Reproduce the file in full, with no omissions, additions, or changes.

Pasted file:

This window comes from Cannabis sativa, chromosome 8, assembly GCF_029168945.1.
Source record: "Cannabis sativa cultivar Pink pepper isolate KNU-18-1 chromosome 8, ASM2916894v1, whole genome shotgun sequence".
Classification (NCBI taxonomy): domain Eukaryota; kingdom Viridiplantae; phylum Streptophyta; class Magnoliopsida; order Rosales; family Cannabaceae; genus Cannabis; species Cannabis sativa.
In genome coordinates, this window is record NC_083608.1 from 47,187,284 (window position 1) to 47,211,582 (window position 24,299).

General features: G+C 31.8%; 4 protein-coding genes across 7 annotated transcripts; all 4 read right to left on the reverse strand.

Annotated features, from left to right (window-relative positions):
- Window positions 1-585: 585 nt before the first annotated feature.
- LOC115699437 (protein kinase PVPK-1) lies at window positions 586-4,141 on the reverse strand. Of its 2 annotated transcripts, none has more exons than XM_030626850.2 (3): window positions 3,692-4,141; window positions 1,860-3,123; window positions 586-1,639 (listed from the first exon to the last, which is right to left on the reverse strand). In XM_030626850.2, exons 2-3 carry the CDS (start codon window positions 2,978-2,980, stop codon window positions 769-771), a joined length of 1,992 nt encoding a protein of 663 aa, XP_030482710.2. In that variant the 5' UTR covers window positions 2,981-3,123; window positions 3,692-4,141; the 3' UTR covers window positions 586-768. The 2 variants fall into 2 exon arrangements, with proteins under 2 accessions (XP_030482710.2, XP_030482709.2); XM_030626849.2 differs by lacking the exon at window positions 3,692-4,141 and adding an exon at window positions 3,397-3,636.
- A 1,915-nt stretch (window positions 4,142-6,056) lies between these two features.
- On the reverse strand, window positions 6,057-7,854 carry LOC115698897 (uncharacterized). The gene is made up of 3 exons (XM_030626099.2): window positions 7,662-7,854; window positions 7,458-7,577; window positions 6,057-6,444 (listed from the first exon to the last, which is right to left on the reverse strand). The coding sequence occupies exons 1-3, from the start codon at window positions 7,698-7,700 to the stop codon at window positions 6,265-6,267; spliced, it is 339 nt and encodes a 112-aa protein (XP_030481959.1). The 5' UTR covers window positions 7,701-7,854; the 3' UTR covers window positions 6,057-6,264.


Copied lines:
This window comes from Cannabis sativa, chromosome 8, assembly GCF_029168945.1.
Source record: "Cannabis sativa cultivar Pink pepper isolate KNU-18-1 chromosome 8, ASM2916894v1, whole genome shotgun sequence".
Classification (NCBI taxonomy): domain Eukaryota; kingdom Viridiplantae; phylum Streptophyta; class Magnoliopsida; order Rosales; family Cannabaceae; genus Cannabis; species Cannabis sativa.
In genome coordinates, this window is record NC_083608.1 from 47,187,284 (window position 1) to 47,211,582 (window position 24,299).

General features: G+C 31.8%; 4 protein-coding genes across 7 annotated transcripts; all 4 read right to left on the reverse strand.

Annotated features, from left to right (window-relative positions):
- Window positions 1-585: 585 nt before the first annotated feature.
- LOC115699437 (protein kinase PVPK-1) lies at window positions 586-4,141 on the reverse strand. Of its 2 annotated transcripts, none has more exons than XM_030626850.2 (3): window positions 3,692-4,141; window positions 1,860-3,123; window positions 586-1,639 (listed from the first exon to the last, which is right to left on the reverse strand). In XM_030626850.2, exons 2-3 carry the CDS (start codon window positions 2,978-2,980, stop codon window positions 769-771), a joined length of 1,992 nt encoding a protein of 663 aa, XP_030482710.2. In that variant the 5' UTR covers window positions 2,981-3,123; window positions 3,692-4,141; the 3' UTR covers window positions 586-768. The 2 variants fall into 2 exon arrangements, with proteins under 2 accessions (XP_030482710.2, XP_030482709.2); XM_030626849.2 differs by lacking the exon at window positions 3,692-4,141 and adding an exon at window positions 3,397-3,636.
- A 1,915-nt stretch (window positions 4,142-6,056) lies between these two features.
- On the reverse strand, window positions 6,057-7,854 carry LOC115698897 (uncharacterized). The gene is made up of 3 exons (XM_030626099.2): window positions 7,662-7,854; window positions 7,458-7,577; window positions 6,057-6,444 (listed from the first exon to the last, which is right to left on the reverse strand). The coding sequence occupies exons 1-3, from the start codon at window positions 7,698-7,700 to the stop codon at window positions 6,265-6,267; spliced, it is 339 nt and encodes a 112-aa protein (XP_030481959.1). The 5' UTR covers window positions 7,701-7,854; the 3' UTR covers window positions 6,057-6,264.